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How to Talk to Loved Ones with Differing Political Opinions

October 22, 2020

As the 2020 presidential election draws near, and during a time when the world seems more divided than ever, families may experience an uptick in challenging and stressful conversations. Often, when families gather together, politics become a topic many shy away from. This, in part, may result from the uncomfortable emotional toll these conversations can have on one’s value and belief system. Many avoid political discussions with their families for fear of being attacked, long-lasting disagreements, alienation, or even being cut-off. Additionally, as we approach a time when many will gather with their loved ones, some may wonder, “How do I prepare for these uncomfortable conversations, and how can I take care of myself throughout the process?”

Here are some helpful ways to cope before, during, and after challenging political conversations with family members:

Before you engage: Before engaging in a political debate with family members, remind yourself that everything is OK. It is likely that during this time, you may experience an increase in anxiety, stress, or intrusive (worried) thoughts. To combat these intense emotions, practice grounding or mindful activities such as deep belly breathing, journaling, or gratitude awareness. These practices will help regulate your physiological response to the anticipated stress while offering an opportunity to become aware of your emotions and reminding you of your values and beliefs.

Manage your expectations: When engaging in conversation with others who hold opposing political ideals, it’s important to remember that we should manage our expectations. Managing our expectations means acknowledging our loved one’s viewpoints and accepting that there will be differences in opinion. Along with recognizing these differences, we should also understand that we may not be able to change their viewpoint. Rather than changing someone’s opinion, focus on resetting the conversation in a way that will yield a more thoughtful and engaging conversation.

During the conversation, set boundaries: Setting boundaries during an uncomfortable conversation can take many forms. A physical boundary may look like creating space between you and another person to allow for de-escalation and refocusing. A verbal or emotional boundary may utilize an “I statement” approach. For example, you may express, “I appreciate your opinion. However, I don’t think I can discuss this anymore.”

Find how you relate: One of the more difficult ways to cope during a triggering conversation is finding areas where you and the family member relate. This can be challenging because we quickly forget to listen to others. Instead, we try to ensure that our point and opinion is heard and understood. Active listening is a great way to slow down the conversation and listen to what is important to the other person. Perhaps you and a loved one have different views on policing, but underneath, you both care about your community’s safety.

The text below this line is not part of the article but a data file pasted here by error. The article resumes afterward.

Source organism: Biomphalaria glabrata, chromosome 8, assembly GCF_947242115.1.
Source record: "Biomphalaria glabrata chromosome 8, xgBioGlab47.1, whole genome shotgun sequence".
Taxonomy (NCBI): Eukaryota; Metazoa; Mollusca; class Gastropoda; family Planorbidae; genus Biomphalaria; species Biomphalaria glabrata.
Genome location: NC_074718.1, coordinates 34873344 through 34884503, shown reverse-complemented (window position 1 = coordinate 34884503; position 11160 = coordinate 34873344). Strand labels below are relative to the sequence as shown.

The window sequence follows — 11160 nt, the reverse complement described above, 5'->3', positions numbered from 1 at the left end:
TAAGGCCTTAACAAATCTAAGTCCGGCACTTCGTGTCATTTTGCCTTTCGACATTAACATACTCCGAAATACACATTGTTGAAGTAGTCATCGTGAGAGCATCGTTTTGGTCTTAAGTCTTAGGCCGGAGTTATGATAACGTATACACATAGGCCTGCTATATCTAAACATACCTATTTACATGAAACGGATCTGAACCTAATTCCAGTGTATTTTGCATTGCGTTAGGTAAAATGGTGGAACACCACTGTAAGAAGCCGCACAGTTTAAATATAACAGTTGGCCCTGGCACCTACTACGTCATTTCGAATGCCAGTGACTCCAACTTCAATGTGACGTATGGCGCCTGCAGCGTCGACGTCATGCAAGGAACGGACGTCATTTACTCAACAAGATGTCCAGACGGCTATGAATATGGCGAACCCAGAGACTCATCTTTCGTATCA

Conversation goals: It’s essential to understand what you hope to achieve during politically charged conversations with family members. Being aware of your personal goals about any difficult discussion can help to facilitate a constructive conversation. Determine attainable goals for these conversations. Ask yourself, “Am I trying to change this person’s opinion, or can I better understand the context of their viewpoint?”

After the conversation, reflect: As a tough conversation comes to an end, remember to reflect on areas of the conversation that bothered you and places where you felt validated. This refection period can go beyond political or moral topics. It allows for a deeper personal understanding of triggers or threats to self. If you continue to struggle with the effects of the conversation during this stage, seeking help from a mental health professional can assist you through the process.

Don’t be discouraged: Discussing political topics can be challenging and scary, especially when speaking with people we respect, love, and admire. Find strength in knowing that you were able to assert your needs and find commonality within the conversation. Recognize that loved ones may not change their mind after one conversation. Through active listening, validation, and understanding, we can process our emotions and accept family members’ political identities.

Asia McNeil, MFT, is a staff therapist at our Voorhees, NJ and Lawrenceville, NJ offices; she currently sees clients via online therapy. To set-up an appointment, you can reach her at amcneil@councilforrelationships.org or 215-382-6680 ext. 4233.